standards – lately also intellectual property rights (IPR), often from the NAFTA perspective.
For example, Esty (1994) examines the treatment of environmental considerations in the
NAFTA, and concludes the NAFTA provides some useful first steps in efforts to make trade
and environmental policies mutually supportive. In the same spirit Emerson and Nessman
(1995) praise the NAFTA for shaping future regional and international trade negotiations by
dealing with both boundary problems and common standards without dictating uniformity of
standards or impinging greatly on each nation's sovereign control over matters within its own
borders. Ederington (2001) shows that in a repeated game framework, the enforcement of a
free trade agreement may require some convergence in environmental standards across
countries when trade is driven by differences in such standards. He also demonstrates that it
is more efficient to enforce a trade agreement by setting tariffs to partially offset differences
in policy standards than to attempt to harmonize standards within environmental side
agreements. In the labor arena, Singh (2002) finds the NAFTA labor side agreement had
moderate success in bringing labor concerns to the fore and that predicted negative effects of
trade liberalization in form of the erosion of labor standards and their harmonization to the
lowest common denominator did not materialize. Lai and Qiu (2003) build a multi-sectoral
North (i.e., developed) – South (i.e., developing) model to analyze international IPR
protection, and show both regions can gain from an agreement that requires the South to
harmonize its IPR standards with the North, and the North to liberalize its goods market.
The opponents of trade liberalization often fear standards would degrade to the lowest level.
Garbo's international convergence in regulation in case of measurable standards (2002)
shows that, even without acceptance of reciprocal minimum standards, a process of iterative
adjustment may be triggered by the coexistence of foreign goods with high standard levels
and domestic goods with relatively low standard levels. Focusing on the case of international
heterogeneity of levels of a specific standard, he offers an intuitive counter-argument to the
fear that free trade necessarily implies a "race to the bottom" of standard leveilar
10For more on the "race to the bottom", please refer to Wilson, J.D. 1996; Levinson 1996; or Klevorick 1996. motive of minimum quality standards appears in Lutz' (1996) partial-equilibrium model of
vertical product differentiation and trade in which duopolistic firms face quality-dependent
costs and compete on quality and price in two segmented markets. Alternative policy
arrangements include Full Harmonization, National Treatment, and Mutual Recognition.
Standards are found that increase welfare in both regions. Mutual recognition is always better
than no regulation.
Theoretically, the most comprehensive model of product standards in international trade was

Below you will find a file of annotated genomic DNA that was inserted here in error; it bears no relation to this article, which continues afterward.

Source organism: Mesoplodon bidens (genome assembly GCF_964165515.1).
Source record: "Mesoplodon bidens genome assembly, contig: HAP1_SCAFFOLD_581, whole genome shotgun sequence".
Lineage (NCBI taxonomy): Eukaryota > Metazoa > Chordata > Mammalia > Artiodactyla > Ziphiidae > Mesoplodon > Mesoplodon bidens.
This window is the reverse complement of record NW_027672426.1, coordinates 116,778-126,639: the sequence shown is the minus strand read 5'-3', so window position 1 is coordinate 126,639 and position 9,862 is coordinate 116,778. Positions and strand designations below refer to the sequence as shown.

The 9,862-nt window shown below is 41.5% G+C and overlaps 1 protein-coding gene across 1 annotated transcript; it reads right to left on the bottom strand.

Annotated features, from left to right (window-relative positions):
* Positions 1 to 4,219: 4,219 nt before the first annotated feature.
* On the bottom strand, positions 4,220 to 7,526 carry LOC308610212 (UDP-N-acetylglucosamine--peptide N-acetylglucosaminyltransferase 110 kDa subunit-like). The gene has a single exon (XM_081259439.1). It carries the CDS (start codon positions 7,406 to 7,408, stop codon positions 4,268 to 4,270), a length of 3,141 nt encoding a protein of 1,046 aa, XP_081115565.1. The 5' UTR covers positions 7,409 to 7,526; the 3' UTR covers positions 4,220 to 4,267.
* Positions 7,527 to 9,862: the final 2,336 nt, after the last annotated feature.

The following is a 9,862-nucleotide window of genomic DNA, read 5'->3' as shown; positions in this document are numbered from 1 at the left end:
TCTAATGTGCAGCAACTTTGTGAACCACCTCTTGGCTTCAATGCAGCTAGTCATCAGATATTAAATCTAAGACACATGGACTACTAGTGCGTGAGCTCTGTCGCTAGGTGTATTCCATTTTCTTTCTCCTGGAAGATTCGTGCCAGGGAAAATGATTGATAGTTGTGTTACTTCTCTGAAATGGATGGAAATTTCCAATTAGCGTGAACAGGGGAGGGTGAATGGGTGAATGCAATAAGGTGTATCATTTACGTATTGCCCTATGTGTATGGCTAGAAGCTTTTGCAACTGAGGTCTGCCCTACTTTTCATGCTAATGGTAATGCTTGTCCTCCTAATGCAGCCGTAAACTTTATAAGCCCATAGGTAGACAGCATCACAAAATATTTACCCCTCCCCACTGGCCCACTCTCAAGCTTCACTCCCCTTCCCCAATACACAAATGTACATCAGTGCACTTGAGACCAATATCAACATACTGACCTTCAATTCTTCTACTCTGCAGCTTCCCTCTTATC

developed by Casella (2001). Standards are defined as public goods improving the
functioning of the market, and later are identified as club goods. She argues that in an open
market, product standards will be shaped by the activities of international coalitions of the
firms, and not necessarily by actions of the government.

The paper builds a model of different standards in different countries based on a conventional
monopolistic competition framework (i.e., Dixit and Stiglitz 1977, or Krugman 1979), and
consequent trade agreement formation and harmonization. Products are differentiated not
only in the variety space, but also in the standards space. For simplicity assume
"discreteness" of a standard: i.e., 0 or 1: the product either does or does not have a certain
trait. Standards modeled in this paper can be perceived as an example of vertical
differentiation, in which a higher standard implies an enhanced product, and standards with
goods can be qualitatively ranked (Helpman and Krugman 1985)perceived as better; however, such comparisons are subjective. For example, organic fruits
and vegetables have stricter standards regarding pesticides but are perhaps more subject to
mold or fungus, which for some people can be serious allergens.
In particular, countries have different preferences and costs of attaining certain quality: i.e.,
an enjoyment from food and cost of providing desired level of safety. Individual countries
also derive utility from the number of varieties consumed. Every time a new variety is
introduced, the quantity produced of any variety declines and the cost of production rises, but
the consumers gain from greater variety, ceteris paribus. Once trade opens, each country
produces a set of varieties, and wants to import others with similar levels of safety. Love for
variety is present in the model; however, love of variety for food safety is missing, i.e.,
consumers in each country want a certain level of food safety across all foods. Trade is
driven by the love of variety, and potential economies of scale; it is limited by differing food
safety restrictions. The benefits of free trade are greater if there is a way to standardize food